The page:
Like any web application, WordPress hosting can be hard to scale. Get a traffic spike from a successful social media campaign or get on the Huffington Post and you’ll start to worry that your server might go down due to the load— at exactly the worst time to fail!

That’s why we built EverCache.

EverCache is one of the most scalable WordPress architectures on Earth. The technology behind EverCache is WP Engine’s proprietary system that moves hundreds of millions of hits per day through our system. Even with a significant traffic spike you can be sure that EverCache will handle it like a champ.

Our customers have been featured on 20/20, Dr. Phil, Huffington Post, TechCrunch, Mashable, HackerNews, and never skipped a beat. We’ve seen individual sites surge to 15,000 simultaneous visitors and EverCache served the traffic without any loss in page-load speed.

EverCache is WP Engine’s “secret sauce” that makes every WordPress site we host incredibly fast, and ridiculously scalable.

Part of the secret is our optional, integrated, full-managed CDN that serves your static content from data centers all around the world, each byte delivered by the server closest to the requesting browser.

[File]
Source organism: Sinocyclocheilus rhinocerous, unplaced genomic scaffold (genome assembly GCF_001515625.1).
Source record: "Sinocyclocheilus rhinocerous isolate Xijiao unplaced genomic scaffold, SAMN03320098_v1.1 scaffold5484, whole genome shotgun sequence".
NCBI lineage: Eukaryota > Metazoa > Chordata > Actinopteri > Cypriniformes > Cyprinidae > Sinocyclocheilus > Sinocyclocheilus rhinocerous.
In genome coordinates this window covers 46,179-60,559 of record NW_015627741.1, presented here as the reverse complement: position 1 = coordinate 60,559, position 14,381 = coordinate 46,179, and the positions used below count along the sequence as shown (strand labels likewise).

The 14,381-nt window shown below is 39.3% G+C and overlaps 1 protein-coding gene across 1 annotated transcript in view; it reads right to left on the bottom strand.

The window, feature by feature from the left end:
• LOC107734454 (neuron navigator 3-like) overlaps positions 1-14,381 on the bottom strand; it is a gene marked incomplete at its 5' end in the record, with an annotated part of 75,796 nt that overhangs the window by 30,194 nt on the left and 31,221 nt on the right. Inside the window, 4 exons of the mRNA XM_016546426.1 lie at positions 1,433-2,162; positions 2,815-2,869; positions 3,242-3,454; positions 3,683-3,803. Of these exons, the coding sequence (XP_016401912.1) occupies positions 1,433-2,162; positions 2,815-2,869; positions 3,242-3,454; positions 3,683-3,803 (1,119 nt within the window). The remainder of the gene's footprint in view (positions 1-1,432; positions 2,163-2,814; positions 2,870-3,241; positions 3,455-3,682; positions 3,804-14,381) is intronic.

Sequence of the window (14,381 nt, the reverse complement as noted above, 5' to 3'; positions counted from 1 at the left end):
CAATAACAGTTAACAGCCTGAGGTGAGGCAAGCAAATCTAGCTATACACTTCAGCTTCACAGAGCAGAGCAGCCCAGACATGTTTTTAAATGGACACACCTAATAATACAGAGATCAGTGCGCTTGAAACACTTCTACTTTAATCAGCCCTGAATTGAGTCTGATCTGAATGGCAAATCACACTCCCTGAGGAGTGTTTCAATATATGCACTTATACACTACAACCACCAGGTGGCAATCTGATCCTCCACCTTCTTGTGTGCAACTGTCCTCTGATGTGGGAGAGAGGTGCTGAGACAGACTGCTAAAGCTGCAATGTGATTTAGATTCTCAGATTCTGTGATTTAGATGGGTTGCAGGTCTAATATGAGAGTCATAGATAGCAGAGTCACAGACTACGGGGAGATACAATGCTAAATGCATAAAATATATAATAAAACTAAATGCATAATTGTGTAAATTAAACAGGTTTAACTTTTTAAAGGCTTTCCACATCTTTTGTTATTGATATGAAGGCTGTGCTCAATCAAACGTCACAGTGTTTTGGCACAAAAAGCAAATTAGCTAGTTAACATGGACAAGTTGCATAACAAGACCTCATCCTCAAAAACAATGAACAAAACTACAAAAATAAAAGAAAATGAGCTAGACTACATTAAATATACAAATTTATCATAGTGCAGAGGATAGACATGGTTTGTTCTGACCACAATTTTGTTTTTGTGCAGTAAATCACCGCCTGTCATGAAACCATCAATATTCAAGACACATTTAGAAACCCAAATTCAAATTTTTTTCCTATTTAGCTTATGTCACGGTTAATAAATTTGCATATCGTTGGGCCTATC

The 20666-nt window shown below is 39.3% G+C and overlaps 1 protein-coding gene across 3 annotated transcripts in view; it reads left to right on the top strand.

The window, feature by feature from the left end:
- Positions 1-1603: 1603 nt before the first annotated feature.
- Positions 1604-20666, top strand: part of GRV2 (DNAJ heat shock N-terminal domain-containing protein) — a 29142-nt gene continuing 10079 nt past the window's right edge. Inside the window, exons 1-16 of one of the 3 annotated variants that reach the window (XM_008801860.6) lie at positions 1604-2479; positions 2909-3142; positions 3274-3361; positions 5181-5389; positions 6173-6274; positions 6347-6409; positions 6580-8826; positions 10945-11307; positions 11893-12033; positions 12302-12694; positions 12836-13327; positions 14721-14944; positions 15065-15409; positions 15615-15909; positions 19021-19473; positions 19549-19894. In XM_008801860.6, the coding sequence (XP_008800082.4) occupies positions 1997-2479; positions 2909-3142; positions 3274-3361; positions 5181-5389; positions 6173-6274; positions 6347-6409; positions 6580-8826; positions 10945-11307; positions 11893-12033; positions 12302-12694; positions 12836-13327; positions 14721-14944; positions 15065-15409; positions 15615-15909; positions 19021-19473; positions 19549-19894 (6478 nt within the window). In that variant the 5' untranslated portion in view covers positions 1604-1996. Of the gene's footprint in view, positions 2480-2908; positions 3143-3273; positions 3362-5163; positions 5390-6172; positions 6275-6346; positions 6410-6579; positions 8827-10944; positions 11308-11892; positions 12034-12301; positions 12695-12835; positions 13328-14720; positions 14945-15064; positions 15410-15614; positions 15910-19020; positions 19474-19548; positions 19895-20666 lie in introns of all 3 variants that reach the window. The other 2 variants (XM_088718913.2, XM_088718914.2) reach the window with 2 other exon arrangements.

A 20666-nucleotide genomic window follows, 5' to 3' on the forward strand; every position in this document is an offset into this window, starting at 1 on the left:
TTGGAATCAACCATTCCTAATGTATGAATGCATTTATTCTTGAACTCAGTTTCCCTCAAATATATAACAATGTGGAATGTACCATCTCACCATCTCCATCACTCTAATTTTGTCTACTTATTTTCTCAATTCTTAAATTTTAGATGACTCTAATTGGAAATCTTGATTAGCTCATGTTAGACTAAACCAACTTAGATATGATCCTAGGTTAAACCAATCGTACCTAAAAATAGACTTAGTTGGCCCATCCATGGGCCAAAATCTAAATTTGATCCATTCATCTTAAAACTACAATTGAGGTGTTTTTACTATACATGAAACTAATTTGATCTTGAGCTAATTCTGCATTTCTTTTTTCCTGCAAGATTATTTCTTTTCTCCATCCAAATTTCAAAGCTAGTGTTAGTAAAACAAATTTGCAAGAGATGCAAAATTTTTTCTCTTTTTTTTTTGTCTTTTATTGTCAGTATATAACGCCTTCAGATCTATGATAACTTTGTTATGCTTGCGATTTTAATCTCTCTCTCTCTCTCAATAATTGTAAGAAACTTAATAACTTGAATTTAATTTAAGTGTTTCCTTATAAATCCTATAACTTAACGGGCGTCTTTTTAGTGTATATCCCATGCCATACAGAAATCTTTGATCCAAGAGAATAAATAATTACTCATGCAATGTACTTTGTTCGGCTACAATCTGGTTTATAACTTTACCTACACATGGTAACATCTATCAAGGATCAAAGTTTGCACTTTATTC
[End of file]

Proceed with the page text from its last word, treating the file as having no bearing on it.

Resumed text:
Another part of the secret sauce is custom code we developed to connect WordPress events to our super-fast front-end Nginx-based systems. What this means is we can be aggressive about caching your site, while still having responsive updating when a new post goes up, or you deploy new code. Translation: WP Engine is faster and more scalable all the time.  We even added protection from bots that like to crawl your site and blast the backend with pointless requests.

What’s more, if you know your site is going to be especially slammed, we have temporary measures we can put in place to make your site even more scalable and distributed. We used these measures to serve more than 100,000,000 requests in less than 12 hours when the highly trafficked music festival Bonnaroo released their lineup this year. With EverCache, Bonaroo saw zero loss in page load times.